That said, most games make like $100 in total revenue, so don't put tooo much stock in a rev share promise if you actually need that money to live off. 

Share this post


Link to post
Share on other sites

Thank you all for the quick replies. I will ask about how payments are made and the contract itself.

My next(hopefully last) question is about the fixed amount. As I am being asked directly, what is a good amount to ask for exactly? I know for certain that there is one other dedicated writer besides myself. Up until now, the whole team had been pitching in to help with the narration, but only one was really working on it. I'm being hired to work directly on the main narration and am expected to be the one primarily focused on it once I begin.

I understand that there are a huge amount of variables at play here. I am just trying to get a general understanding before I begin negotiations.

Thanks in advance.

Edited by Raze23

Share this post


Link to post
Share on other sites

Honestly, it's hard to even give a ballpark idea without knowing a lot of details about the team and project.  At this stage we don't know if this is a well run hobby or an actual business, how many people are involved, how important narrative actually is to the project, etc.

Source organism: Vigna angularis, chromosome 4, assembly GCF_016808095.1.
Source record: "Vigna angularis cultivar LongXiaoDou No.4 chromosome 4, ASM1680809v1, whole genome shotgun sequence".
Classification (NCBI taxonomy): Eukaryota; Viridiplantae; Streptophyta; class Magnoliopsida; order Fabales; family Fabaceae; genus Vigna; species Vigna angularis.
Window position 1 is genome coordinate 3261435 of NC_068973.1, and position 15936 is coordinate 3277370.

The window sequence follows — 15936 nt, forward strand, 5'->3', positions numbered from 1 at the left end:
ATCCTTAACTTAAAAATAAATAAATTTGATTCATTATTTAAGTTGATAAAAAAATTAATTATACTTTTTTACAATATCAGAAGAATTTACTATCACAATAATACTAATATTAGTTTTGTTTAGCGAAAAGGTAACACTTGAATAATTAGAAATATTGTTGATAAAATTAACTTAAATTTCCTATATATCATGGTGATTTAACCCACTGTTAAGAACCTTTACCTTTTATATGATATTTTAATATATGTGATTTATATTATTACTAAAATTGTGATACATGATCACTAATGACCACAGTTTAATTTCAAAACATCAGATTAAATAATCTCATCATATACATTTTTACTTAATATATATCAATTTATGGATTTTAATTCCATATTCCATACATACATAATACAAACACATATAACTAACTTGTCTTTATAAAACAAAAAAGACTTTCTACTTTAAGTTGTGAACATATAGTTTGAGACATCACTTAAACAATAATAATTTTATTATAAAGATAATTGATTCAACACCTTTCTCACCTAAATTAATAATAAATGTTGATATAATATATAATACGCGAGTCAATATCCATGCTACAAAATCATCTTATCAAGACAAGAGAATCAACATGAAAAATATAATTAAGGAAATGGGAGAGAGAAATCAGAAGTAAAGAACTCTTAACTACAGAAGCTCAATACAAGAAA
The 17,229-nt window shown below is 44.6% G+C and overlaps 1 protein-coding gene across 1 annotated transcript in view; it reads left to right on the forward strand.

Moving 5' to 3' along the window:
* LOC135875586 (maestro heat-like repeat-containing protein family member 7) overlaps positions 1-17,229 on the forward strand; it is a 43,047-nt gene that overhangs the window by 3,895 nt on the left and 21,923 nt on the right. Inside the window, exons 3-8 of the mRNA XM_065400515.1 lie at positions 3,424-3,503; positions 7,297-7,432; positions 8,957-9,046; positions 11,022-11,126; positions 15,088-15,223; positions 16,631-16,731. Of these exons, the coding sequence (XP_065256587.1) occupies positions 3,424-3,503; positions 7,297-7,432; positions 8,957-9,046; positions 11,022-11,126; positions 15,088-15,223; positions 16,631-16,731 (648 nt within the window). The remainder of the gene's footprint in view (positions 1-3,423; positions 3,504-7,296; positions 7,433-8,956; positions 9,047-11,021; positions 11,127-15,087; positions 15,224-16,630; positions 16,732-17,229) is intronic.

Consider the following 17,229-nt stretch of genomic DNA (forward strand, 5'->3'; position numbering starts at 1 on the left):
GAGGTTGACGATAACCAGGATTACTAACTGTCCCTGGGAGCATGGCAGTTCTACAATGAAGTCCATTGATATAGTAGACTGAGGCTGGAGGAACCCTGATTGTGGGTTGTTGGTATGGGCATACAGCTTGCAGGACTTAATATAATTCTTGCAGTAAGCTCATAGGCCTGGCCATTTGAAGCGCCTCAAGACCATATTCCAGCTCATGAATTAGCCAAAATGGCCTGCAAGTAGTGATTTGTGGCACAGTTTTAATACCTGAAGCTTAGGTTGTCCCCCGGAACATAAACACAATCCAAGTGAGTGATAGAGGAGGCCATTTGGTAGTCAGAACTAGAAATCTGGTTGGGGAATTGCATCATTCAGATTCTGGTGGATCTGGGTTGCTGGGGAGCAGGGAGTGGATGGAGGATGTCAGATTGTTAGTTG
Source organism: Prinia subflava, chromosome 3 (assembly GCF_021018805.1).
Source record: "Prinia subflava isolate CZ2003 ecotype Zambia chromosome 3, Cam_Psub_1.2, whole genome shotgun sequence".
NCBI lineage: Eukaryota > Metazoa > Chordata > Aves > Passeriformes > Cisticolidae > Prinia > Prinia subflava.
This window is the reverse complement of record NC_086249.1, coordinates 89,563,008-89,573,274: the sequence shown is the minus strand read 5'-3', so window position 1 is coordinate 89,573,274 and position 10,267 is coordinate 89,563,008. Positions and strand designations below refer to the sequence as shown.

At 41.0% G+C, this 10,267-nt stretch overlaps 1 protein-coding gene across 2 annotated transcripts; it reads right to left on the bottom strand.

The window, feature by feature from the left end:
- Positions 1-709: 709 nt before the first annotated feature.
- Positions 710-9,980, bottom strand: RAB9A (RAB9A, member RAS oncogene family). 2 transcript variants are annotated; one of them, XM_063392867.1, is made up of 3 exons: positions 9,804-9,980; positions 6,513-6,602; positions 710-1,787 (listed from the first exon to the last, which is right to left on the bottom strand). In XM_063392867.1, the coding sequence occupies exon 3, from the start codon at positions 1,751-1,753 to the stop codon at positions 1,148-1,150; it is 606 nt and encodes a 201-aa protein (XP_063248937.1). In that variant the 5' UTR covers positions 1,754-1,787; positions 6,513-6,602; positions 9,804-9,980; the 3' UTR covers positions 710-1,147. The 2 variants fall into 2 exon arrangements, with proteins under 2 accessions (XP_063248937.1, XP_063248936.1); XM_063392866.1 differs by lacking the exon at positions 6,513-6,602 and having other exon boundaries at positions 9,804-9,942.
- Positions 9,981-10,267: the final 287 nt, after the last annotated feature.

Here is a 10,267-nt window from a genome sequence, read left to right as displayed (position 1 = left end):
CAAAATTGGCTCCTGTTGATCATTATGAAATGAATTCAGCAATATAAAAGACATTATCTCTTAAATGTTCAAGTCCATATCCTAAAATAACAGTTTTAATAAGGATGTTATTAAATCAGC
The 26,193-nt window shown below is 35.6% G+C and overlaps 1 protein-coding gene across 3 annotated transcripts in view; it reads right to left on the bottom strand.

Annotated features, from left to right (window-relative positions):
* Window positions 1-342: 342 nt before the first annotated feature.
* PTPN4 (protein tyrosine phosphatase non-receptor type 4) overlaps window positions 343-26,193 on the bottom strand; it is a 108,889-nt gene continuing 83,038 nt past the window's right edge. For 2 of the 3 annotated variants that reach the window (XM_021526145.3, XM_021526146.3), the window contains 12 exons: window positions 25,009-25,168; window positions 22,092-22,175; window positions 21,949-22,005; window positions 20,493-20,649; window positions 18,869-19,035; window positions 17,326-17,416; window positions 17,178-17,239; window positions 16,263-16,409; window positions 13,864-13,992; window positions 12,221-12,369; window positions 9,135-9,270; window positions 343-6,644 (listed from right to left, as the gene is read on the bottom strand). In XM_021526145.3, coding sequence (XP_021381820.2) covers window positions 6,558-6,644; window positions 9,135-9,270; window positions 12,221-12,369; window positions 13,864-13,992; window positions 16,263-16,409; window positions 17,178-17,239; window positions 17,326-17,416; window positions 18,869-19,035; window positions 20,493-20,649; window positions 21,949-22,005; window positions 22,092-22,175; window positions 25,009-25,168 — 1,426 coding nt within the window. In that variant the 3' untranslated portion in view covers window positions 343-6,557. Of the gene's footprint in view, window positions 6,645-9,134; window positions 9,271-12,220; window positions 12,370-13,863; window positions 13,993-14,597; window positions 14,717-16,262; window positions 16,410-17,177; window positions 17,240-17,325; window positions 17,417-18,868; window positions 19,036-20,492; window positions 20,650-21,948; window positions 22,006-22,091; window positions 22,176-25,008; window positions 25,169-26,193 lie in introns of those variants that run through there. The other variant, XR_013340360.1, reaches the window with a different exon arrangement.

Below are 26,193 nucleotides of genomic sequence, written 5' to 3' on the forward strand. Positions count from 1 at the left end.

You can probably get some ideas by searching for guides to setting reasonable freelance rates to get an idea of factors to be considered.  If you have an idea of what the other writer is being paid you might judge your own pitch relative to that.

Think about how much time and effort you're likely to be putting in to the project, and what you think might be a reasonable compensation for that time. Think about whether your contract allows for additional payment if there is more work than you expected.

Do you need the job to pay your bills?  If so, you'll need to figure out a sufficient amount, ideally with an added buffer in case you don't find the next job immediately. If it's more of a side project you might accept a lower amount for the experience - but I would still suggest trying to value yourself fairly.

Share this post


Link to post
Share on other sites
3 minutes ago, Raze23 said:

Thank you all for the quick replies. I will ask about how payments are made and the contract itself.